Tips on tips

Tips on tips

January 4, 2010 20:40
waitress 248.88

waitress 248.88. (photo credit: Ariel Jerozolimksi)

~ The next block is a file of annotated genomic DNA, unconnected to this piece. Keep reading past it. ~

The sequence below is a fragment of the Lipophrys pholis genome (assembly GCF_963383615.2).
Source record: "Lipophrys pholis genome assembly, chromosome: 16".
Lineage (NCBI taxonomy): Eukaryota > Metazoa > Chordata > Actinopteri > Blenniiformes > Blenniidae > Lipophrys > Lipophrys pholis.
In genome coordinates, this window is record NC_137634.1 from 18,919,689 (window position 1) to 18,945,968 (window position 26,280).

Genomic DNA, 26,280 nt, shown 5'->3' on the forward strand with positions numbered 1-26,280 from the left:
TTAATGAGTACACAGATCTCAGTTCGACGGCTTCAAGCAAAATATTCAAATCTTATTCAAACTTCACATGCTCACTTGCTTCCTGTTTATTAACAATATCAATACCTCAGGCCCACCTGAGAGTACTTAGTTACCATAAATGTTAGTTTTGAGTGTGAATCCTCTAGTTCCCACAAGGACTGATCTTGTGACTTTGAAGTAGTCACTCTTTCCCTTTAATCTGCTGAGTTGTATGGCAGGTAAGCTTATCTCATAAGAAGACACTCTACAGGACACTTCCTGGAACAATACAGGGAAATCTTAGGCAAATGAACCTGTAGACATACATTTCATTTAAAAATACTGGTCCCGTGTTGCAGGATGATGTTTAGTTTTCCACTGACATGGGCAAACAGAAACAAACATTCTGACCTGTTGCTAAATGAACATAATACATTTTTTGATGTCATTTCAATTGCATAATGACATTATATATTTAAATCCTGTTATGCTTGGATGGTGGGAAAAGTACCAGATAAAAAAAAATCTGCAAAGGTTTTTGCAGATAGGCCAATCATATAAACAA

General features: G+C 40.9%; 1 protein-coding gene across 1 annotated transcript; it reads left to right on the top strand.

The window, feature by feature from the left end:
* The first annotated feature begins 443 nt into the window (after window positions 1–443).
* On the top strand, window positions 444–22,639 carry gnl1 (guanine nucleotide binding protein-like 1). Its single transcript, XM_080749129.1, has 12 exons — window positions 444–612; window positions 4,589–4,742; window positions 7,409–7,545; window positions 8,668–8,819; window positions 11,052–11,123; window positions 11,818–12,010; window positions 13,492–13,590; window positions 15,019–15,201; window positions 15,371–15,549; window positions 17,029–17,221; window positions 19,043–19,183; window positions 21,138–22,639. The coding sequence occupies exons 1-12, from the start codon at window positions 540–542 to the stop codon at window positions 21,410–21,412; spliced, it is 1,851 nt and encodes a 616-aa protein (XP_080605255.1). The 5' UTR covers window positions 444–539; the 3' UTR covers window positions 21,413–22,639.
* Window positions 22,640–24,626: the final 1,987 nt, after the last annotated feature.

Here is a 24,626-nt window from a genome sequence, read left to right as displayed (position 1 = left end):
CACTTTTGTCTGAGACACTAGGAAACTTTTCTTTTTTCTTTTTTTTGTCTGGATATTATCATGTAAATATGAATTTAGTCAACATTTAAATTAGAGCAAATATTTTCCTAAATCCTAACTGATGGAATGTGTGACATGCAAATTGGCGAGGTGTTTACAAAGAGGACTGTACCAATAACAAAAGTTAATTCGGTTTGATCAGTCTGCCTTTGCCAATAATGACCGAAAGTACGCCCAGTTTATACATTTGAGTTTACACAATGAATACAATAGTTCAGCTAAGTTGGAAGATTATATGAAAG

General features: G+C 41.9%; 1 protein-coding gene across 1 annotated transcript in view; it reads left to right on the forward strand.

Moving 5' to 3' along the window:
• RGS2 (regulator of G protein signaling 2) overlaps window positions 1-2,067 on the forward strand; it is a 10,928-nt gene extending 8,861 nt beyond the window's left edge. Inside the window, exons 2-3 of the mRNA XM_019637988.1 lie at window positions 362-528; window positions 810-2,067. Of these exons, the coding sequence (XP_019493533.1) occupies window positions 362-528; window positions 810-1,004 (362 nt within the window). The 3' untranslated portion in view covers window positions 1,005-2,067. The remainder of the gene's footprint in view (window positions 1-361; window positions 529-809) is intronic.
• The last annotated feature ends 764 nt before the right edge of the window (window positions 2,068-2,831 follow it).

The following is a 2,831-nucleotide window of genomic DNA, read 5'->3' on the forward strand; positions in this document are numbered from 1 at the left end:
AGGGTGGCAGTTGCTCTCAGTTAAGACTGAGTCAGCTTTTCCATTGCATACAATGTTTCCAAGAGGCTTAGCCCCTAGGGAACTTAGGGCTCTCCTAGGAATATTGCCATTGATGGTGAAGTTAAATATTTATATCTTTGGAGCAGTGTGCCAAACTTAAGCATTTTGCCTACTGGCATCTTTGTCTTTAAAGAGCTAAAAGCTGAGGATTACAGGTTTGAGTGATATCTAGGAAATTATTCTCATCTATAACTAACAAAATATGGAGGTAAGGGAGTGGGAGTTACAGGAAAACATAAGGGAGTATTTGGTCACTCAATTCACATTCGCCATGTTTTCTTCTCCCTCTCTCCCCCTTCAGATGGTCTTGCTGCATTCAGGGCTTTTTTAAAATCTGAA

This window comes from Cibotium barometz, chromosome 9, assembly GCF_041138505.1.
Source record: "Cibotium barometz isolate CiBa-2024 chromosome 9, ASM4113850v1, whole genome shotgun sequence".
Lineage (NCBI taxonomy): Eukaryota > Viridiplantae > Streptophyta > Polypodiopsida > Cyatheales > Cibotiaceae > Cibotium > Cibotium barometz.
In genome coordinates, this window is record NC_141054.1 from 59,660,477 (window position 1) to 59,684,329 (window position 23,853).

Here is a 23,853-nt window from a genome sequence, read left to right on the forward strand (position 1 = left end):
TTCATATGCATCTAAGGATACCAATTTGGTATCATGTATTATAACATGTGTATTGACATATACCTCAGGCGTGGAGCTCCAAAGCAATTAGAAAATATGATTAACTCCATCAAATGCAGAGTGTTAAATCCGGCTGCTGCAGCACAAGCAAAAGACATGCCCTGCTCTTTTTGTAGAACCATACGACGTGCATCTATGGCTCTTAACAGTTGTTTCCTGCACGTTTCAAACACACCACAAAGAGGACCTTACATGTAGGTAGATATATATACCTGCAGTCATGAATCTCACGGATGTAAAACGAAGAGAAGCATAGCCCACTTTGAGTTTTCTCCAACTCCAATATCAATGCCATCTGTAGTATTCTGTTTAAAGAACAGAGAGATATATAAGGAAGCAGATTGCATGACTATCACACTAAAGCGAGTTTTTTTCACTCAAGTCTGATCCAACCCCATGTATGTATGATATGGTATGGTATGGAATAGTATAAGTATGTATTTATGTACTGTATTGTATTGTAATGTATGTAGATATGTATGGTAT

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How many waiters does it take to change a light bulb? None - a burned out bulb can't catch a waiter's eye. How many waitresses does it take to change the light bulb? Three - two will hang around complaining, while the third goes to get the manager. And how many personnel in the local hamburger joint does it take to change the dud? Two - one to change it and one to put some French fries with it. One more question: How many people share the tip that you leave with your bill after your refreshment in a restaurant, café or pub where service is specifically not included? The answer to this question is not obvious. The tipping of a servant or other person of inferior social standing, in anticipation of or reward for good service, was commonplace among the 18th- and 19th-century upper classes in Britain. But the origin of the word "tip," meaning to give to or share with, goes back to 1610 when it was used by petty criminals. A story in the New York Tribune in 1895 told that the acronym TIPS, "to insure prompt service," allegedly derived from a sign in a London pub. The custom today, however, usually refers to a sum of money that a customer presents to a worker in recognition of a service already performed. We may tip our taxi driver, hairdresser's assistant or gas station assistant with a coin or two for help rendered, and assume that the person we are tipping receives our tip as an extra gratuity, in addition to and not as a basic wage. However, diners at restaurants in Israel customarily leave 10 percent to 15% of the total bill, much more than a few coins, for the serving staff. Many diners believe that they leave their tip as an extra perk for the staff, which the waiters and waitresses pocket in addition to their monthly pay, but in fact diners are more commonly assisting the restaurant owner to pay basic wages. Thus our "tip" often turns into wages, and the staff may or may not receive any extra gratuity. Moreover, some restaurants charge customers an extra few shekels, without prior warning, to cover the expense of having a security guard at the gate. This is illegal. DINA FINISHED her army service last January and chose to waitress for a few months in the Tel Aviv area. She soon found a job. The first five days, her employer declared, she would be learning the job and would receive no pay. In addition, she would not be entitled to tips on these days, as she would not serve customers. So, naively, she cleared up the dirty plates and wiped tables all week for free. Then she served customers for a couple more weeks but was soon fired, ostensibly for serving salad dressing next to the salad, as a client had requested, and not on top of the salad as was usual. Perhaps every month her ex-boss found another naïve girl who was willing to work for free for five days. However, the law entitles workers to a minimum wage for clearing away dishes and wiping tables, since this labor renders a service to their employer. Dina was not doing a skilled job that required apprenticeship; she merely had to learn the customs of the restaurant, which she should have done at the employer's expense, not gratis. Dina soon found another job in a popular restaurant. This time she earned the minimum wage for her five hours of "training." After that, her employer, like most others in the center of the country, paid her a basic wage of NIS 25 per hour, which he took from the tips she earned. She received her wages, minus national and health insurance deductions the following month. However after each day's work, she was allowed to take home the tips that were left over, after the boss had deducted her basic wage. Over one month, she managed to take home on average an extra NIS 5 per hour, bringing her average wage to NIS 30 per hour. In a pricier restaurant with a large turnover, a waitress can earn more than that. On one particularly busy day, when the restaurant was short-staffed, Dina made a mistake and keyed the wrong code number for a client's order into the computer. The kitchen produced a plate of chicken livers instead of chicken wings, and her employer demanded that she pay cash immediately for her mistake, the NIS 40 list price for chicken livers. She had no choice; anyone who makes an error has to pay for it at the consumer's price, even if it happens when working under stress because the employer hasn't taken on enough staff for the shift. She paid him for her mistake, on the spot. Later that week, she decided to look for another job - any job but waitressing. MANY YOUNG people take a waitressing job without demanding their rights from their employer because they don't know their rights or because they want the job and quick cash. Two waitresses working in a family-owned restaurant admitted that they take home in cash all the tips they earn on each shift, and their employers do not give them any wages at all. Their tips add up to a reasonable sum and the job is convenient for a few months. There is no paperwork involved. When tips go into wages without accounting records, the cash becomes "black money," undeclared income. A number of gutsy waitresses have sued their employers for proper wages in recent years, not always successfully. Einat Cohen waitressed for two years, from 1993 to 1995, and earned only the tips she had pocketed. Some days this was less than the minimum wage. She sued her employers to pay her the minimum wage for the two years that she had worked, even though she had received tips. Her employers disputed the case, which was resolved in the National Labor Court only years later, in 2003, when she finally won her basic wage, with added interest and cost-of-living adjustments. The following year, the Tel Aviv Regional Labor Court rejected the claim of waitress Julia Darmon for a basic wage from her employers, since her earnings from tips satisfied the minimum wage law. In a third case, Tamar Eckstein sued her employers for social benefits as well as a basic wage after working for six years in a coffee shop. She won the basic wage for her years of waitressing, just as Einat Cohen had, even though she had pocketed tips from customers. She also won payment for travel, holiday and rest, which she was due by law. However she didn't receive extra pay for her work on Shabbat and other holidays, since she couldn't prove that she had worked on these days. Had she kept a proper record of the days and hours she had worked, she would have been entitled to extra pay for working on Shabbat and holidays, overtime and late at night. A decisive verdict in the National Labor Court, known as "the waitress ruling," was handed down on June 1, 2005. In this case, the waitress had sued her employers for a minimum wage, regardless of the tips she earned, after working for only four months 10 years earlier. Court President Steve Adler took into consideration all the previous wage disputes involving waitresses and concluded that a tip that goes straight to the waitress (or waiter, of course, but the feminine term is used here for convenience), without going through the employer's till, cannot be considered a working wage, since it is hard to oversee that this sum reaches the level of a minimum wage and that the beneficiary gains social benefits or is taxed on income. Such a tip is an unsupervised gift made by a client to the waitress, a token of goodwill, and is not intended as a service charge that the employer takes to pay her wage. Moreover, since the payment of a tip is a custom and is not required by law, tips cannot be relied upon to make up for a minimum wage. However, Adler's ruling also stated that if the employer collects all the tips, registers them and keeps accounts, they may be used to pay the waitress her basic wage. But in this case there must be an agreement between the waitress and the employer that the tips she collects will be used in this way. Also, the agreement must detail how the tips will be recorded, handled, distributed and on what day. Moreover, the waitress's wage, from both sources (tips and/or employer's remuneration), must not amount to less than the minimum wage. And the employer remains responsible to ensure that his staff receives social benefits and that tax is paid where applicable. If all these conditions are met and the accounting is transparently clear, the tips can be used to pay a waitress's wages. If the tips fall short of the minimum wage, the employer has to make up the missing sum so that the waitress receives her due. However, wage disputes over tipping did not end with Adler's verdict. Kav Le'Oved provides the clearest information for waiters and waitresses on all the issues at stake. The Industry, Trade and Labor Ministry outlines the laws regarding minimum pay and social benefits and explains how to lodge a complaint. THERE HAVE been several initiatives in the Knesset to pass a law to normalize the tipping business, so far without success. But who wants this proposal to become law? The Web site of the Association of Restaurants, Bars and Coffee Houses in Israel says that it has set up "a committee to study the proposals to change the law regarding tipping and to present alternatives," apparently because it is not happy with the proposals for change. And as many serving staff in popular restaurants can make considerably more than the minimum wage in immediate nonaccountable cash from happy consumers, these workers are not interested in helping to pass such a law. One nonprofit organization, Bema'aglei Tzedek, tackles the issue by awarding a social certificate, tav hevrati, "a seal of approval granted free of charge to restaurants and other businesses that respect the legally mandated rights of their employees and are accessible to people with disabilities." It has awarded certificates to businesses, mainly in Jerusalem, Tel Aviv, Beersheba and some kibbutzim. It encourages the public to ask questions about wages and access for customers with disabilities, to raise staff awareness. Tipping is not a source of revenue for staff wages at self-service cafeterias, such as the Aroma café franchises that have won the tav hevrati. Here both the consumers and the serving staff know that the money they exchange is properly accounted. As tipping has lost its personal touch, is not mandated by law and is easily abused, it is surely time for change. Eateries, pubs and cafés that are not self-service could standardize the service charge, payable to the employer in the total bill, not as extra cash, as at gas stations. If the Association of Restaurants, Bars, and Coffee Houses in Israel and all the waiters and waitresses stand by, it is the turn of the consumers to act. How many consumers does it take to change the light bulb? It depends on how many demand the change.